Monday, June 20, 2016

The Power of Individual Donors

Charitable giving continued its upward trend in 2015, as an estimated $373 billion was given to charitable causes.  For the second year in a row, total giving reached record levels, and taking 2014 and 2015 together, charitable giving has increased over 10% (using inflation-adjusted dollars). This increase and the overall size of charitable contributions is further testament to the integral role charities play in our society, a role which continues to grow.

But do individual donors recognize the power of their donations? In 2015, the largest portion of charitable giving came from individuals and totaled $264.58 billion.  Individuals were also responsible for two-thirds of the overall increase in charitable giving from 2014.

How much do we give?
  • Total giving to charitable organizations was $373.25 billion in 2015 (2.1% of GDP). This is an increase of 4.1% in current dollars and 4% in inflation-adjusted dollars from 2014.
  • This is the sixth straight year that giving has increased and the second straight record-setting year, following 2014’s total of $358.38 billion. 
  • Comparing GDP growth and change in charitable giving over 2010-2015, the average increase in giving to charitable causes (3.6%) is greater than the growth of GDP (2%).
Who is giving?
  • As in previous years, the majority of that giving came from individuals. Specifically, individuals gave $264.58 billion, accounting for 71% of all giving and representing a 3.8% increase over 2014 (3.7% when adjusted for inflation).  
  • Giving by bequest was up 2.1% in current dollars (or 1.9% when adjusted for inflation) to $31.76 billion.
  • Foundations gave $58.46 billion which represented an increase of 6.5% (or 6.3% when adjusted for inflation).
  • Corporations donated $18.45 billion for an increase of 3.9% (or 3.8% when adjusted for inflation).
Where do the donations go?
  • International organizations saw the largest increase and the first increase in three years. Giving to International organizations was up by 17.5%, totaling $15.75 billion.  This may be due to an increase in the number of large international organizations, or that giving in this area took longer to recover from the recession.
  • The portion of charitable giving going towards Religion increased for the second year in a row, going up by 2.7% from 2014 to $57.48 billion.
  • Giving to Foundations was the only area where donations decreased, a decrease of 3.8% from 2014, totaling $42.26 billion.
  • Contributions to Education organizations continue to steadily increase, this year by 8.9% to a total of $57.48 billion.
The charitable sector would not be growing the way it is if it were not for individual donors. In 2015, donations from individuals accounted for over two-thirds of all donations. If you add in gifts from bequests and family foundations, which are essentially gifts from individuals, then the category accounted for nearly 80% of all giving in 2015. This percentage shows the power of donations for individuals, rather than from large foundations or corporations, and the importance of charitable giving by individuals to the entire sector.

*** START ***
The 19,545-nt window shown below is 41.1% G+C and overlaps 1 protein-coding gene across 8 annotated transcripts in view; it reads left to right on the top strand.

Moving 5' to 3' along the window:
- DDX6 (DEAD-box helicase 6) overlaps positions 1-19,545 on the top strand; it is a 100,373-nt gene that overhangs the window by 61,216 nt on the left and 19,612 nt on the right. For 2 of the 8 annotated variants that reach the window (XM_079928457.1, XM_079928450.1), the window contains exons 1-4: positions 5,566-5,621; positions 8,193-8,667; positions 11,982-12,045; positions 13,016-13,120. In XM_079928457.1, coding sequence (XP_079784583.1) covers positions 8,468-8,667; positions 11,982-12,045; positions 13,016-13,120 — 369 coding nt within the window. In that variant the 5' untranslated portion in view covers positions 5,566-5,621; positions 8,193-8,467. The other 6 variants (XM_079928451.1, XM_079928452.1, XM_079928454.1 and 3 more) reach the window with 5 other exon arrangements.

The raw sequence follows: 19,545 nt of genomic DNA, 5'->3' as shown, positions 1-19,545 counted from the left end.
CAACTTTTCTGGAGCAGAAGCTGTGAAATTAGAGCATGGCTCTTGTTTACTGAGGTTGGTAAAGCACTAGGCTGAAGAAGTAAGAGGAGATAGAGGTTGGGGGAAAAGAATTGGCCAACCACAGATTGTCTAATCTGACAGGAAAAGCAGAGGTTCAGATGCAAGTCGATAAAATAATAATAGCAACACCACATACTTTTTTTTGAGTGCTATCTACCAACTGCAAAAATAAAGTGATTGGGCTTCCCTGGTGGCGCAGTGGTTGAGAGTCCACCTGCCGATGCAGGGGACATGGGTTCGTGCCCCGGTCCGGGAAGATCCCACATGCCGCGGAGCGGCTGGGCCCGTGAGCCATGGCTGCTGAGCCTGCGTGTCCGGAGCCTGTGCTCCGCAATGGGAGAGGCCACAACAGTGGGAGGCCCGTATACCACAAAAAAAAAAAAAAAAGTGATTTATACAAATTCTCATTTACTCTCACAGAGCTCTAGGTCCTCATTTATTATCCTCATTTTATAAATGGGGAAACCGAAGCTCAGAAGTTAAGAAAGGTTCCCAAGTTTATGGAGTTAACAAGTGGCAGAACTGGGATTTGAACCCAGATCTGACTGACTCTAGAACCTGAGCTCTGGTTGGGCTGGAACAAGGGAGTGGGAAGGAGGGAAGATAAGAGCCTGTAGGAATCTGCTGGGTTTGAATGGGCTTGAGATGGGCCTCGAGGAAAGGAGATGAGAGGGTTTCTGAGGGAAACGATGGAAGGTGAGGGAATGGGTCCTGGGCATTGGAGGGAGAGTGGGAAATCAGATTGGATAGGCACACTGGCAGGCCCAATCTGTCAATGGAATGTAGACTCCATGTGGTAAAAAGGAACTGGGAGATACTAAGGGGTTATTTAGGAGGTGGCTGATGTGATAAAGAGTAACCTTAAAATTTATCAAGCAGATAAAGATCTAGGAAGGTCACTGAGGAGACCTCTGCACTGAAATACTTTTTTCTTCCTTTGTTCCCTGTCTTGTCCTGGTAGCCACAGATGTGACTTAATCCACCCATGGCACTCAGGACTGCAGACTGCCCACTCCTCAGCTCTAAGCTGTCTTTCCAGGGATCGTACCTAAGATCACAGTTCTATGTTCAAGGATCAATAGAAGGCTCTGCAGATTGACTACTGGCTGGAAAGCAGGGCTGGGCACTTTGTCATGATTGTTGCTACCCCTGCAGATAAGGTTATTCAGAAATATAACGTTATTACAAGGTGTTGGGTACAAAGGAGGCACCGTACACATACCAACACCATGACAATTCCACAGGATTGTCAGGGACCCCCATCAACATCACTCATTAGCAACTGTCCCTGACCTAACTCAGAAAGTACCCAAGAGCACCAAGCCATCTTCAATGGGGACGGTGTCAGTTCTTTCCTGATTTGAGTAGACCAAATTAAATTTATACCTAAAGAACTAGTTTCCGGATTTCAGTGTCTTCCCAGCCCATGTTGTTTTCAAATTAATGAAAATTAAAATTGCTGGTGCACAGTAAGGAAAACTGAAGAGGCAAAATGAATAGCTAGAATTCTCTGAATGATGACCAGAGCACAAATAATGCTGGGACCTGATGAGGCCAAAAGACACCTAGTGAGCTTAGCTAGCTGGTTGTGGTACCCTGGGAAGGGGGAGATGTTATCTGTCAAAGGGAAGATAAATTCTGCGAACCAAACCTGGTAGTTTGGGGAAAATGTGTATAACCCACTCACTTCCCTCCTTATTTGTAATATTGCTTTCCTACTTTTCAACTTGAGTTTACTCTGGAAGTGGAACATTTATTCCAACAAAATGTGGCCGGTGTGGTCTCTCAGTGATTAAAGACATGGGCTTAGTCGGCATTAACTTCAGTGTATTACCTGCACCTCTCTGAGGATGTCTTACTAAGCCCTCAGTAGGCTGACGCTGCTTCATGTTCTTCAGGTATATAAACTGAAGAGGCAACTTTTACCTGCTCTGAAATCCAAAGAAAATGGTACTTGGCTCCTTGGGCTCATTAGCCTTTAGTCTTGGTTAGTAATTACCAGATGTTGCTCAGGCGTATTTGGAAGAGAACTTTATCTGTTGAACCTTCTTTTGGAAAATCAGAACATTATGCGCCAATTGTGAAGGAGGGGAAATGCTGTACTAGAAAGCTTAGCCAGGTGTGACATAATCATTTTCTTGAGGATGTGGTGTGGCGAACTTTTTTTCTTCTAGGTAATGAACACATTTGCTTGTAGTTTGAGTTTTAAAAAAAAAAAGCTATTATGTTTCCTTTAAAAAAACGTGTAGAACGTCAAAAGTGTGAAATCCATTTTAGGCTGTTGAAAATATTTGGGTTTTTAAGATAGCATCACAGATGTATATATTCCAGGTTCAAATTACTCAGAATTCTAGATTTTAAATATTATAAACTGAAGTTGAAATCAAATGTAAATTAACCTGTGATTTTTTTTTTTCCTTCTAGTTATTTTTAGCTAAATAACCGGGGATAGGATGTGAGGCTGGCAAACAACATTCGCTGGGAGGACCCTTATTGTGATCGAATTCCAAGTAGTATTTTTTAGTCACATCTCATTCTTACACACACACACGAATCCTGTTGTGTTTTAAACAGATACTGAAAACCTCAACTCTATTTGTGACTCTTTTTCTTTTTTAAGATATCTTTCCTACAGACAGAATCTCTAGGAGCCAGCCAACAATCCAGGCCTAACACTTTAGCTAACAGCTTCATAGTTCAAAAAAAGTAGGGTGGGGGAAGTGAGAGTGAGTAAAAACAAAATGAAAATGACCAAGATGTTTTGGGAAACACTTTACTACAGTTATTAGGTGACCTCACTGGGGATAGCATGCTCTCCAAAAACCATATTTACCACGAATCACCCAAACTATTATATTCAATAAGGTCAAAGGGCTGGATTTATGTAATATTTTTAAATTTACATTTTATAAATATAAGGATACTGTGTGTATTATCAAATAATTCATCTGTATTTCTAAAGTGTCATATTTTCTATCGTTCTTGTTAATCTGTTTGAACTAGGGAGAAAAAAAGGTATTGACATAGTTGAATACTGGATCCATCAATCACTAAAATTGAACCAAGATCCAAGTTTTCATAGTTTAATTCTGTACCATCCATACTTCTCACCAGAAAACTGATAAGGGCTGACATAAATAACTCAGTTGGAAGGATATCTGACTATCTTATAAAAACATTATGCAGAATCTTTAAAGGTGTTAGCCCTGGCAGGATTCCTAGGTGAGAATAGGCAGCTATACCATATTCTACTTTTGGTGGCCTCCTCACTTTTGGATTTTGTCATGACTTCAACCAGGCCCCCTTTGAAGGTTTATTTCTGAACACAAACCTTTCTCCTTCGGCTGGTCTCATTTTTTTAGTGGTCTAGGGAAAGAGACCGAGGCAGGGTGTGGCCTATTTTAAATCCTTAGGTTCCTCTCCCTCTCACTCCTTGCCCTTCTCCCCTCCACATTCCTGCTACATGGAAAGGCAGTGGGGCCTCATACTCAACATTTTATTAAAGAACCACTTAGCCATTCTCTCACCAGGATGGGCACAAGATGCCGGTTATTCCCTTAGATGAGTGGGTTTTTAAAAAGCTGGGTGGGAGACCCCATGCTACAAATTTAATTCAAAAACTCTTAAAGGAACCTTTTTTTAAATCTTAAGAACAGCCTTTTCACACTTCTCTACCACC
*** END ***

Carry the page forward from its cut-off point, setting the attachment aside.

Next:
Thursday, June 16, 2016

Should the CEO's Compensation Influence Your Decision to Support a Charity?

As a donor, there are a plethora of factors that will impact your decision to donate to a specific charity. These factors range from how much money a charity uses on programs and services in comparison to administrative expenses, to where the charity is located, or how recognizable the charity name is, only to name a few. Through recent observations, we have seen a growing increase in the importance of one factor in particular regarding donor support. This being, CEO compensation. Many donors find skepticism in donating to charities led by CEOs who are making what they deem to be "excessive" incomes.

Charity Navigator’s most recent CEO Compensation Study, examined about 4,000 U.S based mid-large sized charities. The study revealed that although there are outliers in these statistics, charity CEOs receiving an insanely excessive amount of pay are in the minority. Also, salaries for CEOs often vary greatly based on location of the charity, with CEOs in the Northeast outearning CEOs in the Mountain West by an average of $47,000. The size of a charity plays a large role as well, showing that CEOs managing a larger charity make about $160,000 more than CEOs who run smaller charities. A charity’s mission plays a significant role in CEO compensation, with heads of education charities earning an average of $74,000 more than CEO’s of religious charities.

So now that this information is out to the public, what does this really mean? Well, for one, we do not feature CEO compensation as a facet of our Financial Health ratings, however, we still provide the information as a method of transparency. What we have done, is offered various tips below, which we hope will guide potential donors on how to gauge CEO compensation themselves.

Tip #1:

  • Obtain comparison data. Use the information provided in our study to compare a CEO's salary to other similarly sized charities, as well as those in the same category and region.
    • Our 2015 Metro Market Study provides median CEO salaries for 30 large cities.
    • Charity Navigator registered users can compare the CEO salaries of specific charities on their "My Charities" page and on each charity's rating page by clicking on the "Compare These Charities" link.
    • Registered users can also access Charity Navigator's Sector Analysis Tool to calculate the average CEO pay by cause and state.

Tip #2

  • Find out if the charity has a Compensation Committee
    • It is important for charities to conduct independent reviews of their CEO compensation through the use of comparative data. Check out our Accountability & Transparency Methodology so you can determine if a charity follows this best practice.
    • If the charity you are considering has not yet been rated by us, then we encourage you to review its Form 990 or contact it directly to inquire if it has a compensation committee in place and how it makes salary decisions.

Tip #3
  • Consider the performance of the charity in relation to the CEO's pay.
    • If you come across a charity whose CEO pay is higher than other similar charities, don't immediately dismiss that charity's request for funding. You're better off supporting a charity that is fiscally efficient, accountable and transparent, achieving its programmatic goals and paying its CEO well, than a charity that has substandard fiscal health, fails to live up to its mission, but under-pays its CEO.

So before you decide on supporting a particular charity, make sure that you thoroughly analyze the implications of the CEO’s compensation. Paying attention to these tips will help you make the most of the dollars in which you decide to give.